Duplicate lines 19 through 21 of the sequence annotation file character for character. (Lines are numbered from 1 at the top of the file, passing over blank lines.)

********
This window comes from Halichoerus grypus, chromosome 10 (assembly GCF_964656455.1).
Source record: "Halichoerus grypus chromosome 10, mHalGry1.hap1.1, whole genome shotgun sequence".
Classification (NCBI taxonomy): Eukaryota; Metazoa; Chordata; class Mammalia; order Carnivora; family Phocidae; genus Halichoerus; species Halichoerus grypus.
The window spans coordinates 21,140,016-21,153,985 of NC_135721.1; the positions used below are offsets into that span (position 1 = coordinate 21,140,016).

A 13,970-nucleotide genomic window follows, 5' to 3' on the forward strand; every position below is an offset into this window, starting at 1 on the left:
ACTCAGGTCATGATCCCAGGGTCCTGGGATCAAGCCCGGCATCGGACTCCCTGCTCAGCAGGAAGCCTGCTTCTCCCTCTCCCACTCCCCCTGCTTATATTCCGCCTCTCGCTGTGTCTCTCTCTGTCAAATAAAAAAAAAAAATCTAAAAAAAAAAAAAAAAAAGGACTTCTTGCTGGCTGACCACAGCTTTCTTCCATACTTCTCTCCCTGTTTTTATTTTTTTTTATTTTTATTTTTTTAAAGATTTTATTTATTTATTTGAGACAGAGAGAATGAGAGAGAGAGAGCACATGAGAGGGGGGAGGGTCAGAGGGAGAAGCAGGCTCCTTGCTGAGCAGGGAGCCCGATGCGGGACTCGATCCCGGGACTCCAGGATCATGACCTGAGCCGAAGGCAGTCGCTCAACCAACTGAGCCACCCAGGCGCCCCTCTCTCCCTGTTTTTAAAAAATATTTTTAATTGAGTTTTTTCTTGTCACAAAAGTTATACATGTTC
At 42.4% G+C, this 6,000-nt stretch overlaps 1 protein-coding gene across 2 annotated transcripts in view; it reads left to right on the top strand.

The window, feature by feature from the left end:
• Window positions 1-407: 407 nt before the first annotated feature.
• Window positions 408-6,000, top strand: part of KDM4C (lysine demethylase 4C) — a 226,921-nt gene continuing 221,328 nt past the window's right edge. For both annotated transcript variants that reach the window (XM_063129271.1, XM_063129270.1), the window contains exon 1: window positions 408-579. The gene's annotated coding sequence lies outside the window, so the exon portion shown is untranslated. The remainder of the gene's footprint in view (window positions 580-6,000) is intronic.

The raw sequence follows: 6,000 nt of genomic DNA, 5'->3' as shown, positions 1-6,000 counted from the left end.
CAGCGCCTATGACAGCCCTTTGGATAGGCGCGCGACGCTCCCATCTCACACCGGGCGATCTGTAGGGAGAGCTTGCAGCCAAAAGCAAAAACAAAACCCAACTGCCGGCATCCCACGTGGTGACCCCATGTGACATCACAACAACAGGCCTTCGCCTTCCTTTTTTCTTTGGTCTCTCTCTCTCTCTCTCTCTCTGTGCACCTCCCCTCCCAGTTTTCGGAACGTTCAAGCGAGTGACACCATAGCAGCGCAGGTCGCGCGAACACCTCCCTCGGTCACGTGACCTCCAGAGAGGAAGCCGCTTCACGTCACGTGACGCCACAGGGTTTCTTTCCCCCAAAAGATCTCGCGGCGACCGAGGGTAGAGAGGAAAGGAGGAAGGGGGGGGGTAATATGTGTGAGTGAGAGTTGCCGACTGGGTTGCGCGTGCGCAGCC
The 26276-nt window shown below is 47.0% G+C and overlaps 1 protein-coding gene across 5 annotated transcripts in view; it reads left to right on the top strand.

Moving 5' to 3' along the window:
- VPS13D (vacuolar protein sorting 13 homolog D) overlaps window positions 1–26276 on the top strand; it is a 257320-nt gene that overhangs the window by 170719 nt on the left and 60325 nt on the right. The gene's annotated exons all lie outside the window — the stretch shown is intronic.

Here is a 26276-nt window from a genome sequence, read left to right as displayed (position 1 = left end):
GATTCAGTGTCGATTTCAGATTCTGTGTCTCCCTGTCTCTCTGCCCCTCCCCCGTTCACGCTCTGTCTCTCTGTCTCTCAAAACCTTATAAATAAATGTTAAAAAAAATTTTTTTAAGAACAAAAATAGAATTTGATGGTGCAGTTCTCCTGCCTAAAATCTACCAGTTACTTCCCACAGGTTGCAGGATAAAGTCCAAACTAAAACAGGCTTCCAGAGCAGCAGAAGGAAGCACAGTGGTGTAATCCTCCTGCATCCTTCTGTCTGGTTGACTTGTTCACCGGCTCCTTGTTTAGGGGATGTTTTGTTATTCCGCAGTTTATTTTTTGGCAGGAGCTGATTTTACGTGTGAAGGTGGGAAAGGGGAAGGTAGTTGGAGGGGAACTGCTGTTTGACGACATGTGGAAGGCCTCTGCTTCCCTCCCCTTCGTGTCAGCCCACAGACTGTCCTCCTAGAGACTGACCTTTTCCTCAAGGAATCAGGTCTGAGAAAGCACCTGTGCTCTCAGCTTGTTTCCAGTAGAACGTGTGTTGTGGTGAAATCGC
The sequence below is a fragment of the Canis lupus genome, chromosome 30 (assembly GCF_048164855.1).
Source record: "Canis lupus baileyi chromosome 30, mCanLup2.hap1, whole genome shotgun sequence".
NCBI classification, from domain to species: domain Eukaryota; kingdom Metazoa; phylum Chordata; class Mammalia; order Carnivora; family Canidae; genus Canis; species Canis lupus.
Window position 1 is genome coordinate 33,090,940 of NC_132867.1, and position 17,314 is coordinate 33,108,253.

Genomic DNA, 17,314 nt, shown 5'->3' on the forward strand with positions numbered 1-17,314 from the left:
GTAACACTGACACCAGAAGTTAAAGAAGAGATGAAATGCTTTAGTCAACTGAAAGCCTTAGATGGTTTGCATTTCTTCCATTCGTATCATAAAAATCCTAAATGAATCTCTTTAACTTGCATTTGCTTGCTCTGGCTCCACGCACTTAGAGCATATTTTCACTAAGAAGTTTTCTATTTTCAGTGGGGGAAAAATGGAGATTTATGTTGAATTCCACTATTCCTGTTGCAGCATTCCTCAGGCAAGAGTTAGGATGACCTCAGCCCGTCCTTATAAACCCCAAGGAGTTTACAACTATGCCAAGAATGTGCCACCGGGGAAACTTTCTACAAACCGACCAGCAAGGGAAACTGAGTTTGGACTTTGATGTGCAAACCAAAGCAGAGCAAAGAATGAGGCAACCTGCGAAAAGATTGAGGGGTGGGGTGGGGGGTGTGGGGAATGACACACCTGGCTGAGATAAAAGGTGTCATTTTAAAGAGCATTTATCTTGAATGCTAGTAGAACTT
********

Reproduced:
Source record: "Canis lupus baileyi chromosome 30, mCanLup2.hap1, whole genome shotgun sequence".
NCBI classification, from domain to species: domain Eukaryota; kingdom Metazoa; phylum Chordata; class Mammalia; order Carnivora; family Canidae; genus Canis; species Canis lupus.
Window position 1 is genome coordinate 33,090,940 of NC_132867.1, and position 17,314 is coordinate 33,108,253.